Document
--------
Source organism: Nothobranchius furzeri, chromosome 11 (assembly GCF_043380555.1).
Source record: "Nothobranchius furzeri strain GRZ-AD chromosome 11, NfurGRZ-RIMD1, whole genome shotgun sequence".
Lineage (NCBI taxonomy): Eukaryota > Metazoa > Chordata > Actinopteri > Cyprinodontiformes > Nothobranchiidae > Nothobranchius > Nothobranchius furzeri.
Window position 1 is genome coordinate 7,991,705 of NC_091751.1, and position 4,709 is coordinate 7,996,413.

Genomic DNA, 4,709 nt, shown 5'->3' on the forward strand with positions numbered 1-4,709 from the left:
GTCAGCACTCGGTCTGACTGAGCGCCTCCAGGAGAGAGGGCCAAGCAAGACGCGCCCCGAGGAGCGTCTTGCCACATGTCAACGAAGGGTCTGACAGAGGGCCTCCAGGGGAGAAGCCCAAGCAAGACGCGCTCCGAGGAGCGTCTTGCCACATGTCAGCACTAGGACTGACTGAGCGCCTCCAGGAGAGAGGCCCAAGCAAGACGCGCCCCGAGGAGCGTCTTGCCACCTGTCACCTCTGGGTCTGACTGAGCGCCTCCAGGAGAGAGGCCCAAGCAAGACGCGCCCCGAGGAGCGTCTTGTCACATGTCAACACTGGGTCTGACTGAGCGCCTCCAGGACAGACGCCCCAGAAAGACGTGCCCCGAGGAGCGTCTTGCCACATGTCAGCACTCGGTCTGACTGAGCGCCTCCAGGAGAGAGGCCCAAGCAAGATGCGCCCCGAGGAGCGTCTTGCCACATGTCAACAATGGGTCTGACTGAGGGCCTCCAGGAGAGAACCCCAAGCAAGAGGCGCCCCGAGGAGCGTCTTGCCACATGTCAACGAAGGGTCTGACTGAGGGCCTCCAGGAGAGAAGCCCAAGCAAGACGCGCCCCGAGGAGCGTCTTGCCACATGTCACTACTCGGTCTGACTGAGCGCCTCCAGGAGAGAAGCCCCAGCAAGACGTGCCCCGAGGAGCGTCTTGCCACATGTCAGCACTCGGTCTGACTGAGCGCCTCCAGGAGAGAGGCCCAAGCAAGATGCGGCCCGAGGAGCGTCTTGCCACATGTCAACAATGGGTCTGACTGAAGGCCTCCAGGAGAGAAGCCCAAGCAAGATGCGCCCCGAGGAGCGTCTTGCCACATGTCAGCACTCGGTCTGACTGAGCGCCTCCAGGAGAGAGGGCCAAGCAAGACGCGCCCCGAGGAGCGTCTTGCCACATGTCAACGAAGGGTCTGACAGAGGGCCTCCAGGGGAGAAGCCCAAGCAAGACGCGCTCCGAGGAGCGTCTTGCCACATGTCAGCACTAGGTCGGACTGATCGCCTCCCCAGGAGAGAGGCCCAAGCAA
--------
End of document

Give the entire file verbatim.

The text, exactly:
Source organism: Nothobranchius furzeri, chromosome 11 (assembly GCF_043380555.1).
Source record: "Nothobranchius furzeri strain GRZ-AD chromosome 11, NfurGRZ-RIMD1, whole genome shotgun sequence".
Lineage (NCBI taxonomy): Eukaryota > Metazoa > Chordata > Actinopteri > Cyprinodontiformes > Nothobranchiidae > Nothobranchius > Nothobranchius furzeri.
Window position 1 is genome coordinate 7,991,705 of NC_091751.1, and position 4,709 is coordinate 7,996,413.

Genomic DNA, 4,709 nt, shown 5'->3' on the forward strand with positions numbered 1-4,709 from the left:
GTCAGCACTCGGTCTGACTGAGCGCCTCCAGGAGAGAGGGCCAAGCAAGACGCGCCCCGAGGAGCGTCTTGCCACATGTCAACGAAGGGTCTGACAGAGGGCCTCCAGGGGAGAAGCCCAAGCAAGACGCGCTCCGAGGAGCGTCTTGCCACATGTCAGCACTAGGACTGACTGAGCGCCTCCAGGAGAGAGGCCCAAGCAAGACGCGCCCCGAGGAGCGTCTTGCCACCTGTCACCTCTGGGTCTGACTGAGCGCCTCCAGGAGAGAGGCCCAAGCAAGACGCGCCCCGAGGAGCGTCTTGTCACATGTCAACACTGGGTCTGACTGAGCGCCTCCAGGACAGACGCCCCAGAAAGACGTGCCCCGAGGAGCGTCTTGCCACATGTCAGCACTCGGTCTGACTGAGCGCCTCCAGGAGAGAGGCCCAAGCAAGATGCGCCCCGAGGAGCGTCTTGCCACATGTCAACAATGGGTCTGACTGAGGGCCTCCAGGAGAGAACCCCAAGCAAGAGGCGCCCCGAGGAGCGTCTTGCCACATGTCAACGAAGGGTCTGACTGAGGGCCTCCAGGAGAGAAGCCCAAGCAAGACGCGCCCCGAGGAGCGTCTTGCCACATGTCACTACTCGGTCTGACTGAGCGCCTCCAGGAGAGAAGCCCCAGCAAGACGTGCCCCGAGGAGCGTCTTGCCACATGTCAGCACTCGGTCTGACTGAGCGCCTCCAGGAGAGAGGCCCAAGCAAGATGCGGCCCGAGGAGCGTCTTGCCACATGTCAACAATGGGTCTGACTGAAGGCCTCCAGGAGAGAAGCCCAAGCAAGATGCGCCCCGAGGAGCGTCTTGCCACATGTCAGCACTCGGTCTGACTGAGCGCCTCCAGGAGAGAGGGCCAAGCAAGACGCGCCCCGAGGAGCGTCTTGCCACATGTCAACGAAGGGTCTGACAGAGGGCCTCCAGGGGAGAAGCCCAAGCAAGACGCGCTCCGAGGAGCGTCTTGCCACATGTCAGCACTAGGTCGGACTGATCGCCTCCCCAGGAGAGAGGCCCAAGCAA